The district's annual budget is about $2.4 million and the bulk of its expenses are tied to labor — $333,134 last year. Other major expenses are $35,900 for algaecide and $26,116 for fuel.

Last year, the district dipped into reserves to make up a negative operational cash flow of $9,174.

Without water rate increases, that shortfall would have reached $40,532 in fiscal year 2013-2014 and would increase every year thereafter.

The 50-cent increase in the water surcharge rate is to cover the rising operational costs.

The second issue is Senate Bill x7-7, a law enacted in 2009 that requires all water suppliers to increase water use efficiency. The district has budgeted $9,000 for measurement and $6,000 for meter calibration under the new law. The 15-cent increase will cover the costs of complying with SB x7-7.

Kapheim stressed that Alta Irrigation is "very conservative" when it comes to its general and administrative costs. "We run pretty frugal ... we're not known for gold-plated things," he said.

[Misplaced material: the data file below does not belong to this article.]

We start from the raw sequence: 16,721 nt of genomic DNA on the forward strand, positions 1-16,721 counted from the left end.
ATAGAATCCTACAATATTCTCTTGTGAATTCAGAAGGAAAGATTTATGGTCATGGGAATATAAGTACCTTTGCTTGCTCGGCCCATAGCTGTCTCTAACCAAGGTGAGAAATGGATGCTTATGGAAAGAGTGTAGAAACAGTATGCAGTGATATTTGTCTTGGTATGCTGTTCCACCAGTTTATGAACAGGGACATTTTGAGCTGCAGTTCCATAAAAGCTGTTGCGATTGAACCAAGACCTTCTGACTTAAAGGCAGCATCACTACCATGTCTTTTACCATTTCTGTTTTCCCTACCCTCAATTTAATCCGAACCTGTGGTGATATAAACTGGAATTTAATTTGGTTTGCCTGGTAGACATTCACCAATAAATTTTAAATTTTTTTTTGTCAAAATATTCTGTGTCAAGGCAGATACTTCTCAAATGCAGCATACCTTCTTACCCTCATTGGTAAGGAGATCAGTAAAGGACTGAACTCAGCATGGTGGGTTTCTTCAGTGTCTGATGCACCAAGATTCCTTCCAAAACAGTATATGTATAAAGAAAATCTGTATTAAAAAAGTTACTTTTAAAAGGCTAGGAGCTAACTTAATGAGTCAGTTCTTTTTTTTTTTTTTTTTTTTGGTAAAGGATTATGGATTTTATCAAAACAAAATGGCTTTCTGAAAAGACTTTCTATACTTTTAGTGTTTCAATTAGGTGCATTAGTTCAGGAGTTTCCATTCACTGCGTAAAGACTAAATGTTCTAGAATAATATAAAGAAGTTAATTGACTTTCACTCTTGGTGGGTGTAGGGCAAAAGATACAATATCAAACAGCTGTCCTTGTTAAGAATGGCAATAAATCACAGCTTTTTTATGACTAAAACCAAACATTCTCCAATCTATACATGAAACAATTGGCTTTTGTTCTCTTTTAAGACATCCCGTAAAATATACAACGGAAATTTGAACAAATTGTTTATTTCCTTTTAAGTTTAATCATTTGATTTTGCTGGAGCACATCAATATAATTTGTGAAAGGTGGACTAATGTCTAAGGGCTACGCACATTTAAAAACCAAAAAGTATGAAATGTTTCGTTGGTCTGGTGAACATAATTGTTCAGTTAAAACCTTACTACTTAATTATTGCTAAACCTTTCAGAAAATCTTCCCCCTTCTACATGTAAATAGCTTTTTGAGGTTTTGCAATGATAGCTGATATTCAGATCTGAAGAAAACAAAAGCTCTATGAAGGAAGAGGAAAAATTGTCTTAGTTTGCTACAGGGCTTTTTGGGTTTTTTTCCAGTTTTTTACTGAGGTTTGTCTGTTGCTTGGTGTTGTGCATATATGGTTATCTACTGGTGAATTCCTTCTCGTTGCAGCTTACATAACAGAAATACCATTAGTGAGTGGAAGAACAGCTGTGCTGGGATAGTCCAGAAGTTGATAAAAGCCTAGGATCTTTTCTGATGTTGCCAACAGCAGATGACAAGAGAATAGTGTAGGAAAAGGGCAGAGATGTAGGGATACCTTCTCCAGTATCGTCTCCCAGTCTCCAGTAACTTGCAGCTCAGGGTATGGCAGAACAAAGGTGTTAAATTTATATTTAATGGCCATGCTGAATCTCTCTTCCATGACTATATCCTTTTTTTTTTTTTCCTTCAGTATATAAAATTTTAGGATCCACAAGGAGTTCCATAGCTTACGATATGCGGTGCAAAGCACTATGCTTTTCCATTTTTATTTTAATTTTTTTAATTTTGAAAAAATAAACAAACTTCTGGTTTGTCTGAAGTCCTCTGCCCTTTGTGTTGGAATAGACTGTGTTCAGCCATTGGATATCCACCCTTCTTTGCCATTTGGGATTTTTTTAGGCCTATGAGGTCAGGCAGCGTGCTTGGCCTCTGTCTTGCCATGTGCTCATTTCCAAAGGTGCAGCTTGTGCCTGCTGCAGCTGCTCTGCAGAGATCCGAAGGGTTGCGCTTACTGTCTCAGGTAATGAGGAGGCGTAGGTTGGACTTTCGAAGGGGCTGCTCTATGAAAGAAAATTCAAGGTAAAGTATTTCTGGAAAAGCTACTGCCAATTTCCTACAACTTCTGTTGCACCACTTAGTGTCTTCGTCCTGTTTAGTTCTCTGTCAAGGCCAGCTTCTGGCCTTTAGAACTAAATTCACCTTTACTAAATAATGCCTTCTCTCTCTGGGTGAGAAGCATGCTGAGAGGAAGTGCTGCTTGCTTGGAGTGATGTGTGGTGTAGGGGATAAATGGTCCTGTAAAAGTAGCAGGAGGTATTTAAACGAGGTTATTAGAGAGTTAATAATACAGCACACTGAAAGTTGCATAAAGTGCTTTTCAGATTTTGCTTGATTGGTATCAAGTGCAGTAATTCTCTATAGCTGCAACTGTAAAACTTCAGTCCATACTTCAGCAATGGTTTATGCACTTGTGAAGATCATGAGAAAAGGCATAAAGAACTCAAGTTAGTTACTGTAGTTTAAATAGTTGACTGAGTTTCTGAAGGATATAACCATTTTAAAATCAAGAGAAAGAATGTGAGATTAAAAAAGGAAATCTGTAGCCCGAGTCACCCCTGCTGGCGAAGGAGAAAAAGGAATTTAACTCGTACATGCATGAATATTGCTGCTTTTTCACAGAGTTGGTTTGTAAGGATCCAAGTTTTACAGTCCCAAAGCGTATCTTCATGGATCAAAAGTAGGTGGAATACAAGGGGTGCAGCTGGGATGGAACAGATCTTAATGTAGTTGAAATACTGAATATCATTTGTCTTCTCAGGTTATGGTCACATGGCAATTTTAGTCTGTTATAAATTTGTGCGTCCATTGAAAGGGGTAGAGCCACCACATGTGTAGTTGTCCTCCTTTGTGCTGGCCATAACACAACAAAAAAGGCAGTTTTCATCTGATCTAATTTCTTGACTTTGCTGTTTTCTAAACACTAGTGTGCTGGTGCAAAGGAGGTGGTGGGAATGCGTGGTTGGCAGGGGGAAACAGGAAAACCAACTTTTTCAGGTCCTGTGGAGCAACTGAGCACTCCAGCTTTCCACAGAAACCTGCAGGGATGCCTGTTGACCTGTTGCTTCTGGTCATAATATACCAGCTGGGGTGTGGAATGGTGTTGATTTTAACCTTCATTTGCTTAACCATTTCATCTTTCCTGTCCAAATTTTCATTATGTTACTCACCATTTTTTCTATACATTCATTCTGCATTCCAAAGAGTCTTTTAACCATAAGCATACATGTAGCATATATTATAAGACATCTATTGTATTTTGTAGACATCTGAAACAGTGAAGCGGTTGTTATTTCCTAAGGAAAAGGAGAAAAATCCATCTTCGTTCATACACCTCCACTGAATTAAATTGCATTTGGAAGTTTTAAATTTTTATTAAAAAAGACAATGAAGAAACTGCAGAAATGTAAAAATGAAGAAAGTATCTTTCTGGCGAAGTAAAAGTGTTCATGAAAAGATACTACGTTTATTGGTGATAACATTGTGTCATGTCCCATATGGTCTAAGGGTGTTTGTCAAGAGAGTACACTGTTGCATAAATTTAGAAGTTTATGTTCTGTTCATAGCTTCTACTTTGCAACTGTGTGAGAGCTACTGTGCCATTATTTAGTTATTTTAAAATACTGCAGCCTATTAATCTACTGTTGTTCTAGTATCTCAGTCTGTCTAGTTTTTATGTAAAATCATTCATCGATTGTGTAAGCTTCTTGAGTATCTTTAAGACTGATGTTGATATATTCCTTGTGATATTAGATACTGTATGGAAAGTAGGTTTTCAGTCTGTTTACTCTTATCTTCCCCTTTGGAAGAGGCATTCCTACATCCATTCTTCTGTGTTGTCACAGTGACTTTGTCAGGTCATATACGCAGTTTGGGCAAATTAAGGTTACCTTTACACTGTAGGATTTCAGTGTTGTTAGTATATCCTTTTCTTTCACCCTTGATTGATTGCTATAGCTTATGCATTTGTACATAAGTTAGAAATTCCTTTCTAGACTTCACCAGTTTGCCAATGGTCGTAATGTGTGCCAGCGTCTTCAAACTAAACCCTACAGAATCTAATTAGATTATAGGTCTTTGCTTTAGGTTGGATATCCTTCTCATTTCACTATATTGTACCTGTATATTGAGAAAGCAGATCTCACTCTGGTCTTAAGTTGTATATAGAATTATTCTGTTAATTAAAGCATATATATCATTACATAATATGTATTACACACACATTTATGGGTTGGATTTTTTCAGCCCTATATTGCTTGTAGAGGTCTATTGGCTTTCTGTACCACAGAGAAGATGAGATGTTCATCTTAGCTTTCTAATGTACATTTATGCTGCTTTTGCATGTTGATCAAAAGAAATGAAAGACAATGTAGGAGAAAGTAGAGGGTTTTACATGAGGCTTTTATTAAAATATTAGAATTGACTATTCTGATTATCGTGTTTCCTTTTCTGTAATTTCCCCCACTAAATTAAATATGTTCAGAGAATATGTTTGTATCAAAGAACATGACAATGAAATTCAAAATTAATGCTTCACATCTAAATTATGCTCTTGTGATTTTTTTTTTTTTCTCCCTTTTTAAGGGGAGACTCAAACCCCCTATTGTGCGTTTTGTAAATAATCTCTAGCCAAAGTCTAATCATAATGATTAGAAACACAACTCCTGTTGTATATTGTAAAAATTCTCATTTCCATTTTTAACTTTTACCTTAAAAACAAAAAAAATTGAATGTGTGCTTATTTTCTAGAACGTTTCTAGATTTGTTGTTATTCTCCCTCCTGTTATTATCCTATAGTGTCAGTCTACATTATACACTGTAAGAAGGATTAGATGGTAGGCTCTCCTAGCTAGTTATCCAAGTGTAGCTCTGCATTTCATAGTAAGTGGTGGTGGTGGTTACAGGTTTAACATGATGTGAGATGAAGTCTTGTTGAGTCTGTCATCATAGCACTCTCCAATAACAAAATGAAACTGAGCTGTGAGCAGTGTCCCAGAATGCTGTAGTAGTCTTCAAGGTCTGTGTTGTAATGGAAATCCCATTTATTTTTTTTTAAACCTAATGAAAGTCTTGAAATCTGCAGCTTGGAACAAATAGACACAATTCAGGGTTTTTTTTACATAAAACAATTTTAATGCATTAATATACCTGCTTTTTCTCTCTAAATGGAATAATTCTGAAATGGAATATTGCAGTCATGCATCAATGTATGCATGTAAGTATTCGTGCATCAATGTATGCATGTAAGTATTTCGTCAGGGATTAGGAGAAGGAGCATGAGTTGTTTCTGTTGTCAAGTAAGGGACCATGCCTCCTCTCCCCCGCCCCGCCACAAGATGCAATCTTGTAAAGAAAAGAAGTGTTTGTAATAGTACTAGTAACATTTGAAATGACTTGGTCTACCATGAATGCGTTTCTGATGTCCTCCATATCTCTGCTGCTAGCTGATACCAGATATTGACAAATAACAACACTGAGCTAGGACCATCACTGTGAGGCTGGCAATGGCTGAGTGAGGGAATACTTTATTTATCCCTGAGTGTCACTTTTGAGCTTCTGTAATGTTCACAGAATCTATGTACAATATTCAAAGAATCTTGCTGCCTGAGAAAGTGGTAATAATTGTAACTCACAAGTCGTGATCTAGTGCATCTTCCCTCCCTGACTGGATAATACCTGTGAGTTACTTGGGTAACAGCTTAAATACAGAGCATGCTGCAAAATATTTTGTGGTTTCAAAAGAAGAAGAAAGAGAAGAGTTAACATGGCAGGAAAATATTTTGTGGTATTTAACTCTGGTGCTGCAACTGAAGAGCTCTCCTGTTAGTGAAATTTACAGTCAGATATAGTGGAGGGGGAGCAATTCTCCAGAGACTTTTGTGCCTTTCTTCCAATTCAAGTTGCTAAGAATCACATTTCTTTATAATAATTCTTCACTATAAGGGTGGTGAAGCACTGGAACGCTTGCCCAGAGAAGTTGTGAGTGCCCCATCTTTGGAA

The district's Web site lists several issues that have impacted costs either up or down in the last five years:

• Alta Irrigation went to smaller fuel efficient vehicles in 2007

• The district downsized full time personnel — two ditchtenders and one maintenance position

• Power costs have increased to operate groundwater pumps at Harder Pond

• The district has reduced two hand-held devices by switching to a single hand-held device by utilizing iPhones.

• To comply with SB x7-7, the district filed an updated Water Management Plan in 2012 to meet required measurement, pricing and planning requirements.